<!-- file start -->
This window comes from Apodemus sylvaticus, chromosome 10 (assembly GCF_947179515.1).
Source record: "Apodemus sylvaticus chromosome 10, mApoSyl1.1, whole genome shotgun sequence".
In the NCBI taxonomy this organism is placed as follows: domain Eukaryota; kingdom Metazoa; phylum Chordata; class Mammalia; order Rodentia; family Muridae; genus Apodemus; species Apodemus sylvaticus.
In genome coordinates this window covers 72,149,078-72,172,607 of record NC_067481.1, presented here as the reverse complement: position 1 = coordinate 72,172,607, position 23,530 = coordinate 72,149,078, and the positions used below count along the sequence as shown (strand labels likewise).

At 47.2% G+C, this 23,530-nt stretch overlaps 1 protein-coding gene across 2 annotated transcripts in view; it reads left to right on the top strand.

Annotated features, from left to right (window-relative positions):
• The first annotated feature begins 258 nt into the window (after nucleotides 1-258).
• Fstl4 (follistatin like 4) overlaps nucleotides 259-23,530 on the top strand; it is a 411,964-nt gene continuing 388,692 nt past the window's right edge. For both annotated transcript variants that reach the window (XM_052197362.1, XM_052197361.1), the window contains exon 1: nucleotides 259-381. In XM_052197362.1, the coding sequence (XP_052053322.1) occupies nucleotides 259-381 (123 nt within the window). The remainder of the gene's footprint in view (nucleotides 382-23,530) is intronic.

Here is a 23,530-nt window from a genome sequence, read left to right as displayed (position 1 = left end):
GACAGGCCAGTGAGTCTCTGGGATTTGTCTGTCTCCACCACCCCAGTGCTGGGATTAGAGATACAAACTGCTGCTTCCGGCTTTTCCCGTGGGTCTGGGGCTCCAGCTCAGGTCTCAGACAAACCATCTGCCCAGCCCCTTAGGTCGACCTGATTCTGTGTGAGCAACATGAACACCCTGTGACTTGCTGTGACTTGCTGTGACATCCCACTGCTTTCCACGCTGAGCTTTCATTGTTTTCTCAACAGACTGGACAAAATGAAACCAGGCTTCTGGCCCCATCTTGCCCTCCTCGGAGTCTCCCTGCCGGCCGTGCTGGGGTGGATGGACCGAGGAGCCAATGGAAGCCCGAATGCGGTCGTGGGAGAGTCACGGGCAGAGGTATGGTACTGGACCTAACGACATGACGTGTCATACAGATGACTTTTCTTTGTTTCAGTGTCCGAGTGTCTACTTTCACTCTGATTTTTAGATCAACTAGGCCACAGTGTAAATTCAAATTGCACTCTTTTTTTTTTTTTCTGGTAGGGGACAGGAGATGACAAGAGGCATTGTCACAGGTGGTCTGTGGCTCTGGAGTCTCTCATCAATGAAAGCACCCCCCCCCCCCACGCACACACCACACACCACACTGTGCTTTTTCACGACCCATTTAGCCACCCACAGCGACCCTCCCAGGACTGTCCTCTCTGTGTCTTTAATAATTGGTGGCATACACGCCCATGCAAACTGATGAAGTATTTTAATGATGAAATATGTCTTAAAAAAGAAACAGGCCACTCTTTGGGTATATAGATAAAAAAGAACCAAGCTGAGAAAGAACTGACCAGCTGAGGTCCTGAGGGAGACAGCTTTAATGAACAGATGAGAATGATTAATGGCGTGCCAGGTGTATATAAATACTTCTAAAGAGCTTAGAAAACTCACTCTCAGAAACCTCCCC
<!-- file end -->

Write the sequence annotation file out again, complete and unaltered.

This window comes from Apodemus sylvaticus, chromosome 10 (assembly GCF_947179515.1).
Source record: "Apodemus sylvaticus chromosome 10, mApoSyl1.1, whole genome shotgun sequence".
In the NCBI taxonomy this organism is placed as follows: domain Eukaryota; kingdom Metazoa; phylum Chordata; class Mammalia; order Rodentia; family Muridae; genus Apodemus; species Apodemus sylvaticus.
In genome coordinates this window covers 72,149,078-72,172,607 of record NC_067481.1, presented here as the reverse complement: position 1 = coordinate 72,172,607, position 23,530 = coordinate 72,149,078, and the positions used below count along the sequence as shown (strand labels likewise).

At 47.2% G+C, this 23,530-nt stretch overlaps 1 protein-coding gene across 2 annotated transcripts in view; it reads left to right on the top strand.

Annotated features, from left to right (window-relative positions):
• The first annotated feature begins 258 nt into the window (after nucleotides 1-258).
• Fstl4 (follistatin like 4) overlaps nucleotides 259-23,530 on the top strand; it is a 411,964-nt gene continuing 388,692 nt past the window's right edge. For both annotated transcript variants that reach the window (XM_052197362.1, XM_052197361.1), the window contains exon 1: nucleotides 259-381. In XM_052197362.1, the coding sequence (XP_052053322.1) occupies nucleotides 259-381 (123 nt within the window). The remainder of the gene's footprint in view (nucleotides 382-23,530) is intronic.

Here is a 23,530-nt window from a genome sequence, read left to right as displayed (position 1 = left end):
GACAGGCCAGTGAGTCTCTGGGATTTGTCTGTCTCCACCACCCCAGTGCTGGGATTAGAGATACAAACTGCTGCTTCCGGCTTTTCCCGTGGGTCTGGGGCTCCAGCTCAGGTCTCAGACAAACCATCTGCCCAGCCCCTTAGGTCGACCTGATTCTGTGTGAGCAACATGAACACCCTGTGACTTGCTGTGACTTGCTGTGACATCCCACTGCTTTCCACGCTGAGCTTTCATTGTTTTCTCAACAGACTGGACAAAATGAAACCAGGCTTCTGGCCCCATCTTGCCCTCCTCGGAGTCTCCCTGCCGGCCGTGCTGGGGTGGATGGACCGAGGAGCCAATGGAAGCCCGAATGCGGTCGTGGGAGAGTCACGGGCAGAGGTATGGTACTGGACCTAACGACATGACGTGTCATACAGATGACTTTTCTTTGTTTCAGTGTCCGAGTGTCTACTTTCACTCTGATTTTTAGATCAACTAGGCCACAGTGTAAATTCAAATTGCACTCTTTTTTTTTTTTTCTGGTAGGGGACAGGAGATGACAAGAGGCATTGTCACAGGTGGTCTGTGGCTCTGGAGTCTCTCATCAATGAAAGCACCCCCCCCCCCCACGCACACACCACACACCACACTGTGCTTTTTCACGACCCATTTAGCCACCCACAGCGACCCTCCCAGGACTGTCCTCTCTGTGTCTTTAATAATTGGTGGCATACACGCCCATGCAAACTGATGAAGTATTTTAATGATGAAATATGTCTTAAAAAAGAAACAGGCCACTCTTTGGGTATATAGATAAAAAAGAACCAAGCTGAGAAAGAACTGACCAGCTGAGGTCCTGAGGGAGACAGCTTTAATGAACAGATGAGAATGATTAATGGCGTGCCAGGTGTATATAAATACTTCTAAAGAGCTTAGAAAACTCACTCTCAGAAACCTCCCC